Editor’s note: This is the final story in a series that will followed Fairborn’s Citizens Police Academy.
FAIRBORN — Citizens took advantage of the opportunity to see the workings of the Fairborn Police Department from an up-close-and-personal perspective each Thursday for the last 12 weeks. These individuals listened to what it takes to keep the department running from those who perform the varying responsibilities it takes to do so in Fairborn’s Citizens Police Academy.
“Our goal is to help them develop a new perspective, a greater understanding and confidence about the profession and the entire police department,” Fairborn Operations Sergeant Mark Stannard said in an email interview.
Throughout the 12-weeks, he served as a teacher on some topics, but a moderator for the majority of the course between the students and official who would teach the subject.
Starting Thursday, Jan. 7 with Fairborn Police Chief Terry Barlow, participants first learned about how officers are scheduled and the code of ethics they must abide by to stay aboard. Stannard later presented a tour of the department, even offering a view into the chief’s office which drew “oohs” and “ahhs” from those who followed behind him.
“I’m still astonished at how far back they pulled the curtain,” CPA Participant Jerry Hensley said. “I feel like I got as close to actually engaging in law enforcement as [I] possibly could as a civilian … It is not anything like what I expected.”
As the Citizens Police Academy continued throughout January, February and the better half of March, attendees learned more about the legal system, OVI, crime scene and crash investigations, the Fairborn Jail, polygraph examinations, the K9 program, Regional Emergency Response Team and crisis negotiations, ACE task force, detective work, dispatch, school resource officer responsibilities, victims advocate, firearms and use of force, among others. CPA students were taught by individuals who work first-hand within the specific capacities in which the topics focused.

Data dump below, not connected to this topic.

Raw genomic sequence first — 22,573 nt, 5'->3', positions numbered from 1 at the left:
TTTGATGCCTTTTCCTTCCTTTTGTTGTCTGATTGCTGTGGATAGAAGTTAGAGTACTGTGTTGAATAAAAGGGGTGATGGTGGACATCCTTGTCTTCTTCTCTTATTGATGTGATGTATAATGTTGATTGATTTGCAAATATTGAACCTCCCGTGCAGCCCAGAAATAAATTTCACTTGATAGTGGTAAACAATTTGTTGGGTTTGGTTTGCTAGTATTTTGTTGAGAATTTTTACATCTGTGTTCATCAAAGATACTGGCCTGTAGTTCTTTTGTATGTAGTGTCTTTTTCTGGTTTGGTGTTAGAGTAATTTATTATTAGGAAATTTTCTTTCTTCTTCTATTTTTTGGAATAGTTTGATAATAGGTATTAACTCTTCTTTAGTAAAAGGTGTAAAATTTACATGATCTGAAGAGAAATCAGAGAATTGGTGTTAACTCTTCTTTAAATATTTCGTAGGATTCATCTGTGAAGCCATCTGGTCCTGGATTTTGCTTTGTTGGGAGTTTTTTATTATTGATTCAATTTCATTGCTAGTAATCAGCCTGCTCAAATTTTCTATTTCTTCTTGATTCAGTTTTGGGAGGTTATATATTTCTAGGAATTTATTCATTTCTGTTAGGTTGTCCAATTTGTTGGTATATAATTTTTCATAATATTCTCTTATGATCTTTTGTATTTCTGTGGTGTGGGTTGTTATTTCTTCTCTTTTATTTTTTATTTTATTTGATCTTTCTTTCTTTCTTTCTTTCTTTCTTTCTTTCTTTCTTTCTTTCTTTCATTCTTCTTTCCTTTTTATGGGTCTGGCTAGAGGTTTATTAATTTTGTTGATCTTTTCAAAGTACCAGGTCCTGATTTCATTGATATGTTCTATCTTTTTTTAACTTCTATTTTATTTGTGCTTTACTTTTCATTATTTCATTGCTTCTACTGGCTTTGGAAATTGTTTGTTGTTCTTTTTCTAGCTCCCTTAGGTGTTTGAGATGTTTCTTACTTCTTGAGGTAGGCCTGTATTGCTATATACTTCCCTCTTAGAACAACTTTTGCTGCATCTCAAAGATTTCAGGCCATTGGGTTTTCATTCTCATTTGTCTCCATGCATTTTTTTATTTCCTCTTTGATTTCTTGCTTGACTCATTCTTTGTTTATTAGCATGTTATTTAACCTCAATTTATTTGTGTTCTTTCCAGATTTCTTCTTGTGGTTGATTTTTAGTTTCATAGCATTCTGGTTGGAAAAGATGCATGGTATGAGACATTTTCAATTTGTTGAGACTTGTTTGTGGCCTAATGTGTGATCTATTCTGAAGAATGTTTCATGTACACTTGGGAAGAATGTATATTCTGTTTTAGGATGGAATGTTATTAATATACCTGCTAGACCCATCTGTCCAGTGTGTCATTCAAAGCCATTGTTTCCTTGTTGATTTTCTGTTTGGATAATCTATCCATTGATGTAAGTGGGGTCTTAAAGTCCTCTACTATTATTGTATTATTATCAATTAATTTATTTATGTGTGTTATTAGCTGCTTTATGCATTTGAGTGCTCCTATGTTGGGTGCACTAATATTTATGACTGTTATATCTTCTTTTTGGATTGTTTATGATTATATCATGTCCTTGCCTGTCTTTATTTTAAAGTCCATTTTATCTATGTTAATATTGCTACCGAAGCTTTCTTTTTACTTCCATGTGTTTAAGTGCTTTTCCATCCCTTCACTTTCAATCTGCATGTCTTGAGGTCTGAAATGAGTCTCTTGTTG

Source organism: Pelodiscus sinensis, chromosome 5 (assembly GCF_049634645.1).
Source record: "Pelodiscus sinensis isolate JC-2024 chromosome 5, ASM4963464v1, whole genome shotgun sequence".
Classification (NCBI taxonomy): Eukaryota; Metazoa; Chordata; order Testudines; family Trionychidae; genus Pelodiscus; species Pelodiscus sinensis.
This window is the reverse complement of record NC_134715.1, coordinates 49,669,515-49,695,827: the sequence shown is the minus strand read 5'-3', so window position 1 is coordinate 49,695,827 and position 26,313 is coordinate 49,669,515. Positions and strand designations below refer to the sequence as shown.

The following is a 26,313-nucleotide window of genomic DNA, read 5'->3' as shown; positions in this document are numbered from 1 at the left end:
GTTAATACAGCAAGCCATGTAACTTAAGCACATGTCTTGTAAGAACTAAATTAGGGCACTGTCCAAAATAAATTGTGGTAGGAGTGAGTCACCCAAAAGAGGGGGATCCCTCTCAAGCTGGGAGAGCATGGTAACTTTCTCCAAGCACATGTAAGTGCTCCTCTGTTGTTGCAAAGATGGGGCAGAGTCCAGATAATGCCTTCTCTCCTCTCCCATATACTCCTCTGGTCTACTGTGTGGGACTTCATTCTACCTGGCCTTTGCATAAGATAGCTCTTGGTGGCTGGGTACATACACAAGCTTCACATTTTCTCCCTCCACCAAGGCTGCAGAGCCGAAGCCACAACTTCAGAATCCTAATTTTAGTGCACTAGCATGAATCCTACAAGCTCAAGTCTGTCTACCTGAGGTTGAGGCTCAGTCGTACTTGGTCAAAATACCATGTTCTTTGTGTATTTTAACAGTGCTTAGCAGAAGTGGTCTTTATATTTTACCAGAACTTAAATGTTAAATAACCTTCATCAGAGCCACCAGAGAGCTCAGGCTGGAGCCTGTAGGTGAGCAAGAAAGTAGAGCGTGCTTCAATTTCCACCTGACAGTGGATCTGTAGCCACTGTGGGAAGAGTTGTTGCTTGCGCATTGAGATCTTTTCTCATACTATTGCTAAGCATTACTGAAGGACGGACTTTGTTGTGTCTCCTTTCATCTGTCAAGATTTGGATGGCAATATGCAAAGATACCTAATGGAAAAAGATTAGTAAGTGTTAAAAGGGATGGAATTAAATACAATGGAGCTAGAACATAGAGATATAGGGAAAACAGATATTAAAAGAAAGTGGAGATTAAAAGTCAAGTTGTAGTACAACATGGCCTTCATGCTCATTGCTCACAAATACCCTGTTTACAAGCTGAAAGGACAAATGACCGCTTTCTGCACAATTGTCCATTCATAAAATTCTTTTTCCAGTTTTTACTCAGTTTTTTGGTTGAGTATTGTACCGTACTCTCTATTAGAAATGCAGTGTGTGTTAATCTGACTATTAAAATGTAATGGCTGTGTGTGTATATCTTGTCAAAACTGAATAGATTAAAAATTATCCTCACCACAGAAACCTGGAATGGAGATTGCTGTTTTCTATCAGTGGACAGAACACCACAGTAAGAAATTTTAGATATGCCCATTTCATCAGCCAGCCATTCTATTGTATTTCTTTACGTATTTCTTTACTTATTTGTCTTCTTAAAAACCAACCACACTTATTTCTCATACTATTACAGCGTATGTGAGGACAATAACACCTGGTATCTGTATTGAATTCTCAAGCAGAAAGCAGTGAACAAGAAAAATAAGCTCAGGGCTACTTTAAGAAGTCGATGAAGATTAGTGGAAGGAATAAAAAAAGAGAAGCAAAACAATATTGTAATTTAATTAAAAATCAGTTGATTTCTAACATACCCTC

Students were invited to shoot a gun down in the department’s firing range and participate in a scenario that would have called for use of force, which is something participants expressed appreciation for.
“The live-fire exercises are fantastic,” Hensley said. “We had to engage a suspect and I’m telling you, you can’t sit in here and have your heartbeat rated at 160 beats per minute with your blood pressure up. It was really fantastic.”
Halfway through the course, students were asked to set aside a few hours to see the workings of the dispatch center first-hand and ride along with a patrol officer as they fulfilled their regular job duties. As CPA Participant Brad Henrich considered attending the course before it started, the biggest selling point was having the opportunity to ride-along.
“The chance to ride in a police car in the front seat, you get to see what they do,” he said. “You can’t get any closer.”
Barlow started the final CPA meeting, Thursday, March 24, by congratulating students on persevering throughout the course and thanking them for taking an interest in the department. He later asked for feedback for next year’s course and said the future of CPA may include more details on the hiring process. Fairborn Mayor Dan Kirkpatrick presented each CPA graduate with a Fairborn pin, while Stannard distributed shirts.
“When I swear-in new [employees] or am talking to a civic organization or something like that, I refer to the Fairborn Police Department as a large family,” Barlow said. “We are a large family and you’re our extended family now by putting in the 12-weeks you did.”
Ultimately, students recommended that citizens sign up and participate next year. It is tentatively scheduled for January 2017.
“I would suggest that if you’re even considering it, [reach out] and say ‘I’d like to do this,’” CPA Participant Joe Rayburn said. “You’ll definitely learn a lot of things.”